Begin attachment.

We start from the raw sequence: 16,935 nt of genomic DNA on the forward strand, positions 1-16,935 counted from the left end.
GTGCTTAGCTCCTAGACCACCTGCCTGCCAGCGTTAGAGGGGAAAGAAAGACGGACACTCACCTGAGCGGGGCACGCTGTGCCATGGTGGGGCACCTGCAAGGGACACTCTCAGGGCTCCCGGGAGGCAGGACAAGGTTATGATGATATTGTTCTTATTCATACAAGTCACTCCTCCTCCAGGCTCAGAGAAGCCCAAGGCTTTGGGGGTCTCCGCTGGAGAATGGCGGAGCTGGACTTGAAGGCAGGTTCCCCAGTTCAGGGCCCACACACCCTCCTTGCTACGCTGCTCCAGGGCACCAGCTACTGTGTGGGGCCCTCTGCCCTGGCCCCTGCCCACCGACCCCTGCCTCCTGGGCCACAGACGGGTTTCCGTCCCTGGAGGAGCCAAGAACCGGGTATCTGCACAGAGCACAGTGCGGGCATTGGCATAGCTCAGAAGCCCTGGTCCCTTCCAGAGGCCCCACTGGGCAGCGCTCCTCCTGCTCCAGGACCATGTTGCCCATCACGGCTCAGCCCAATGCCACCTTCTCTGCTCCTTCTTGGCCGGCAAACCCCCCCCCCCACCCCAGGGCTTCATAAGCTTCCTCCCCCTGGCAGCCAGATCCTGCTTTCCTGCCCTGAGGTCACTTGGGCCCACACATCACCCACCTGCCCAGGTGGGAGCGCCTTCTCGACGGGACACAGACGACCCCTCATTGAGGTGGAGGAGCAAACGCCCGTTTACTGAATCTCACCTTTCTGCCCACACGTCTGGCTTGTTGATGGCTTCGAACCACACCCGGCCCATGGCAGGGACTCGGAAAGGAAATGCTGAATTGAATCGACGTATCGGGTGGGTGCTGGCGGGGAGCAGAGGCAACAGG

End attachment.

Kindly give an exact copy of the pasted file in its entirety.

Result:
We start from the raw sequence: 16,935 nt of genomic DNA on the forward strand, positions 1-16,935 counted from the left end.
GTGCTTAGCTCCTAGACCACCTGCCTGCCAGCGTTAGAGGGGAAAGAAAGACGGACACTCACCTGAGCGGGGCACGCTGTGCCATGGTGGGGCACCTGCAAGGGACACTCTCAGGGCTCCCGGGAGGCAGGACAAGGTTATGATGATATTGTTCTTATTCATACAAGTCACTCCTCCTCCAGGCTCAGAGAAGCCCAAGGCTTTGGGGGTCTCCGCTGGAGAATGGCGGAGCTGGACTTGAAGGCAGGTTCCCCAGTTCAGGGCCCACACACCCTCCTTGCTACGCTGCTCCAGGGCACCAGCTACTGTGTGGGGCCCTCTGCCCTGGCCCCTGCCCACCGACCCCTGCCTCCTGGGCCACAGACGGGTTTCCGTCCCTGGAGGAGCCAAGAACCGGGTATCTGCACAGAGCACAGTGCGGGCATTGGCATAGCTCAGAAGCCCTGGTCCCTTCCAGAGGCCCCACTGGGCAGCGCTCCTCCTGCTCCAGGACCATGTTGCCCATCACGGCTCAGCCCAATGCCACCTTCTCTGCTCCTTCTTGGCCGGCAAACCCCCCCCCCCACCCCAGGGCTTCATAAGCTTCCTCCCCCTGGCAGCCAGATCCTGCTTTCCTGCCCTGAGGTCACTTGGGCCCACACATCACCCACCTGCCCAGGTGGGAGCGCCTTCTCGACGGGACACAGACGACCCCTCATTGAGGTGGAGGAGCAAACGCCCGTTTACTGAATCTCACCTTTCTGCCCACACGTCTGGCTTGTTGATGGCTTCGAACCACACCCGGCCCATGGCAGGGACTCGGAAAGGAAATGCTGAATTGAATCGACGTATCGGGTGGGTGCTGGCGGGGAGCAGAGGCAACAGG